Author Topic: Episode #611  (Read 2416 times)

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Offline phooey

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Re: Episode #611
« Reply #60 on: April 13, 2017, 12:33:43 AM »
Right right, I get your lines.  I have read some skeptic handbooks that were smuggled out to me once by a guy dressed as Jubnuk at a Star Wars convention. 

It said it right there, in Chapter 4 on Deflecting:

Try:

"He is not an expert because..."  "He is not part of the consensus, so his words don't count..." "He must be religious"

If all this fails try: "Its in the literature."

I get it, I get it. 

Offline estockly

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Re: Episode #611
« Reply #61 on: April 13, 2017, 09:38:26 AM »
Obviously you get nothing. Deflection includes failing to answer direct questions.


Your mileage may vary.
and Donald Trump is President of the United States.


"Well, sometimes the magic works. Sometimes it doesn't." -- Chief Dan George, "Little Big Man"

Offline daniel1948

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Re: Episode #611
« Reply #62 on: April 13, 2017, 10:04:01 AM »
So Phooey's thesis seems to be that nobody can really know what the science says because if you're not an expert you cannot read the papers, and so none of us can possibly know who to listen to. At the same time he claims to be able to analyze the data better than, say, Dr. Novella. So he (Phooey) can pick whatever side of an argument he likes (for example, that vaccines are bad) and if he can find one pediatrician who agrees with him, then his view is as legitimate as ours. This is very much like the people who insist that science is "just a belief system" and that their belief system is equally valid. This would really be a fine joke if there were not so many children dying of measles and other vaccine-preventable diseases because their parents have listened to bat-shit-crazy fearmongers.
Daniel
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"Anyone who has ever looked into the glazed eyes of a soldier dying on the battlefield will think long and hard before starting a war."
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Offline AtheistApotheosis

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Re: Episode #611
« Reply #63 on: April 14, 2017, 11:53:44 AM »
...
Now that Chiropractic Quackery can go legit, my ambition to become a science based sorcerer/homoeopath/warlock/witch doctor? what doctor? doctor who? oh that doctor, may not be so impossible/implausible/unlikely/not a chance/Buckley's/ridiculous after all. The Latinist said "I can see chiropractors eventually becoming science-based physical therapists" I assume that means not calling themselves chiropractors any more. If I give up golf and take up tennis should I continue to consider myself a golfer? in my case, probably. I can see someone being a physical therapist and a chiropractor with some overlap between the two. But there comes a point where you've removed all of the woo and become a chiropractor in name only, but really a physical therapist.
...

I gather that the notion would be to re-define the term "chiropractor" to mean a physical therapist who specializes in the spine and back. You'd still be a chiropractor, but you'd have tossed out the woo. Just as we still use the term "doctor" for people who no longer bleed you to restore balance to your humors.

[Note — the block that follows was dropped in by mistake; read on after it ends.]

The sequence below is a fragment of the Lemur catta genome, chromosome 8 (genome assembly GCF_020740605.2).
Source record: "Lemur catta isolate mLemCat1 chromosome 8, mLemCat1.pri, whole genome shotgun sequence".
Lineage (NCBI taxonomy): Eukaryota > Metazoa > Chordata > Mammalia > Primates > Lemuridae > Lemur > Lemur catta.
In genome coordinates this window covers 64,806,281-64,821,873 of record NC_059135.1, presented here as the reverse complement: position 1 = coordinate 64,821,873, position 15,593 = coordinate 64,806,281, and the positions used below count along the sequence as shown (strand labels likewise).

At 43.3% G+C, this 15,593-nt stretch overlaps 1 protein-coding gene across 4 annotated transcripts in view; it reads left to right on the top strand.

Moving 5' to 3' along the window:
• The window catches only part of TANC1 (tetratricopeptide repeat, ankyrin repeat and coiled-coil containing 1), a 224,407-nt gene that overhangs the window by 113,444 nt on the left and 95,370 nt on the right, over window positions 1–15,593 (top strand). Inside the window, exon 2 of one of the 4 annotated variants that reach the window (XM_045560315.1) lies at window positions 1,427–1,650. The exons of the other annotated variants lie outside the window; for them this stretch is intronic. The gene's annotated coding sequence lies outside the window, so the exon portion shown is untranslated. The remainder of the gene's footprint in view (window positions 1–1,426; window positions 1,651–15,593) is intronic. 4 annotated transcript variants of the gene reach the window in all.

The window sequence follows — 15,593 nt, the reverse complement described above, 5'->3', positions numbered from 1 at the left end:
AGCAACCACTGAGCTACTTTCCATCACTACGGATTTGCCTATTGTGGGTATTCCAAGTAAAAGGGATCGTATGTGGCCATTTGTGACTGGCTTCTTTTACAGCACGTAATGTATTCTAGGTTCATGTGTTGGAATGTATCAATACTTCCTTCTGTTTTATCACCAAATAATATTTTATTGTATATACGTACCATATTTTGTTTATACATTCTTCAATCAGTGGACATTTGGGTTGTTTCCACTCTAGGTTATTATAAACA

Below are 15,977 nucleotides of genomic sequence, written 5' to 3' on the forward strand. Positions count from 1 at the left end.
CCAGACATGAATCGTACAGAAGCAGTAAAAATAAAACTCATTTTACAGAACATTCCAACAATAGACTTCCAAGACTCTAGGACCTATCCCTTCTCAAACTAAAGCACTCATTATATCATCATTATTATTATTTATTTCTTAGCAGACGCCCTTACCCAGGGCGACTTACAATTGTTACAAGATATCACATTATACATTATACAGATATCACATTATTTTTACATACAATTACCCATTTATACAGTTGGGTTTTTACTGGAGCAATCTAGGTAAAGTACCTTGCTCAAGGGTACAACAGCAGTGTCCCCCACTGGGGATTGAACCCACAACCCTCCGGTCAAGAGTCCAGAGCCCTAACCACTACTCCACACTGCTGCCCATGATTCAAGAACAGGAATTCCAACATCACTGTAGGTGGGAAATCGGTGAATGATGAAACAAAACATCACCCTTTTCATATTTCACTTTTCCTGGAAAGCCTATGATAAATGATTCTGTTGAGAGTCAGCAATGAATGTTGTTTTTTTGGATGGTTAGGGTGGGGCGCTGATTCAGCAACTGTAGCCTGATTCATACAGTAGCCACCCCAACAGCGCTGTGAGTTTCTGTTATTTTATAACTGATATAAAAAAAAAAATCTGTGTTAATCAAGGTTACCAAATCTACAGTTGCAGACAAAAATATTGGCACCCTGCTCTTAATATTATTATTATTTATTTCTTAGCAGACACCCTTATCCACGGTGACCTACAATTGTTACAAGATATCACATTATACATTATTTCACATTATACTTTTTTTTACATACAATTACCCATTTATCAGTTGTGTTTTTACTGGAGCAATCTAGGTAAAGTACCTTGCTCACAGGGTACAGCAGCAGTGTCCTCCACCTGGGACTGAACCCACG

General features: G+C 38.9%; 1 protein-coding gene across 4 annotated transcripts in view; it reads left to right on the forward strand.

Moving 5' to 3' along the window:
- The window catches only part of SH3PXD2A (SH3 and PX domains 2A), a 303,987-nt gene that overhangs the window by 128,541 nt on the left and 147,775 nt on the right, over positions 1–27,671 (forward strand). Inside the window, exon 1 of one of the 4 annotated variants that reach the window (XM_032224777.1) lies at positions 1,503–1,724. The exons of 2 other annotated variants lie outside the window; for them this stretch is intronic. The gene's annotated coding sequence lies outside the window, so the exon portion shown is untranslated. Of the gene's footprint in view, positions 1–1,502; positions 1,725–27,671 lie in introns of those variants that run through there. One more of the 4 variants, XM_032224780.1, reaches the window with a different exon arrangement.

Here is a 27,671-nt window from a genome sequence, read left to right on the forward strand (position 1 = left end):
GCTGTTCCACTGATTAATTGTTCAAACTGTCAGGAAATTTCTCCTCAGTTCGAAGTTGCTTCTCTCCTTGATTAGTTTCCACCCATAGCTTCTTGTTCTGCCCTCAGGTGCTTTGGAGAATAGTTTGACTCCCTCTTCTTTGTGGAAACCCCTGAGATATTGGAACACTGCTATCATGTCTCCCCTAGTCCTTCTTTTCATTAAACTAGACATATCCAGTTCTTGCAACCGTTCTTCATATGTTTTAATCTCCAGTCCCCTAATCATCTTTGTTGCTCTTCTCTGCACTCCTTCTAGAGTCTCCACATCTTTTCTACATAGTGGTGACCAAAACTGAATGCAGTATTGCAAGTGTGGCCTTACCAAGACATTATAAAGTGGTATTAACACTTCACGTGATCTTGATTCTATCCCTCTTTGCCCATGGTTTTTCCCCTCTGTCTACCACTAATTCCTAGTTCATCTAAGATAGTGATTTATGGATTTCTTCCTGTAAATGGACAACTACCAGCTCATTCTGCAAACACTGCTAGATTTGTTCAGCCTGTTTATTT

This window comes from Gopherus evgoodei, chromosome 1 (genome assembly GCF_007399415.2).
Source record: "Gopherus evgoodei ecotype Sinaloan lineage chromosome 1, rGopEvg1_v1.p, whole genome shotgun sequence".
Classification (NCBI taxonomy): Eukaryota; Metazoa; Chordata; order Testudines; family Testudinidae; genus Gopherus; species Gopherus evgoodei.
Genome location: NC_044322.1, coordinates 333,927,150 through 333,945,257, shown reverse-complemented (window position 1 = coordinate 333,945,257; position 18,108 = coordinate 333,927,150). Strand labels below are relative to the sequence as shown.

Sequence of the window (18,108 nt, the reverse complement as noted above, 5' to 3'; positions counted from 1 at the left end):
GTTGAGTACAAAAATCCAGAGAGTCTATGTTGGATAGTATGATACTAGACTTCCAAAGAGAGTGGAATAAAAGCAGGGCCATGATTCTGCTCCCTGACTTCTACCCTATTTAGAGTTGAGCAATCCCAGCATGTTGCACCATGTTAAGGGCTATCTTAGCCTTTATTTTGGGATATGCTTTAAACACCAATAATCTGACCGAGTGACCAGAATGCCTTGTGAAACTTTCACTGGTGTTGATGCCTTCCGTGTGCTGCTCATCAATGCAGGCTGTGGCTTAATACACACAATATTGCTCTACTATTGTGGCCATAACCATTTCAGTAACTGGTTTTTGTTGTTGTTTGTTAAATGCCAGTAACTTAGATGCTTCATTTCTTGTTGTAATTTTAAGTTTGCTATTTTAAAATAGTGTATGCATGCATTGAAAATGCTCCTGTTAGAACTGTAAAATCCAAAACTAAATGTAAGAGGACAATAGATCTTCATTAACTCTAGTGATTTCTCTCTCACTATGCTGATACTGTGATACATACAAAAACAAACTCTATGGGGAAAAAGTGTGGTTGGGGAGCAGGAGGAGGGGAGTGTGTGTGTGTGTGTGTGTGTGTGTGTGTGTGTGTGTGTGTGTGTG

Would I be a spiritualist if I tossed out the spirit? I'm not sure you could redefine the term astrologer to mean someone who does not predict the future via the positions of stars and planets without confusing a lot of people. My mechanic calls himself a car doctor. Doctor is a non-specific title that covers a wide range of disciplines. Chiropractor is a bit more specific. And you run the risk of legitimising the quacks. If what you are doing is not chiropractic, you are not a chiropractor not matter what it says on the door.

Offline AtheistApotheosis

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Re: Episode #611
« Reply #64 on: April 15, 2017, 01:40:02 AM »
... Like for instance when a pediatrician says they have concerns about childhood vaccines, that is pseudo-science, but when Steven claims they are perfectly safe, oh well, he is a doctor, so he must know...Or even when Cara says so, because, ..well, she is a skeptic. 

No, it's about the evidence. It's all about the evidence. What distinguishes science from pseudoscience is not the conclusion or whether any given person agrees or disagrees. It's the evidence. Scientists are people who draw their conclusions from the evidence. Pseudoscientists are people who first decide on their conclusions, and then look for whatever they can twist to fit their conclusions.

Nobody here would say that Cara is right because she's a skeptic, or that Steve is right because he's a doctor. Cara and Steve are people who form their conclusions based on evidence. Anti-vaxxers are people who listen to fear-mongers and reject the evidence in favor of their irrational fears.

The only point I disagree with is "It's the evidence". Steve often says "it's the process of science" which is why he uses the term "science based medicine" as opposed to "evidence based medicine". Cara and Steve are people who form their conclusions based on prevailing scientific opinion and are subject to change. There wouldn't be much of a podcast if they weren't.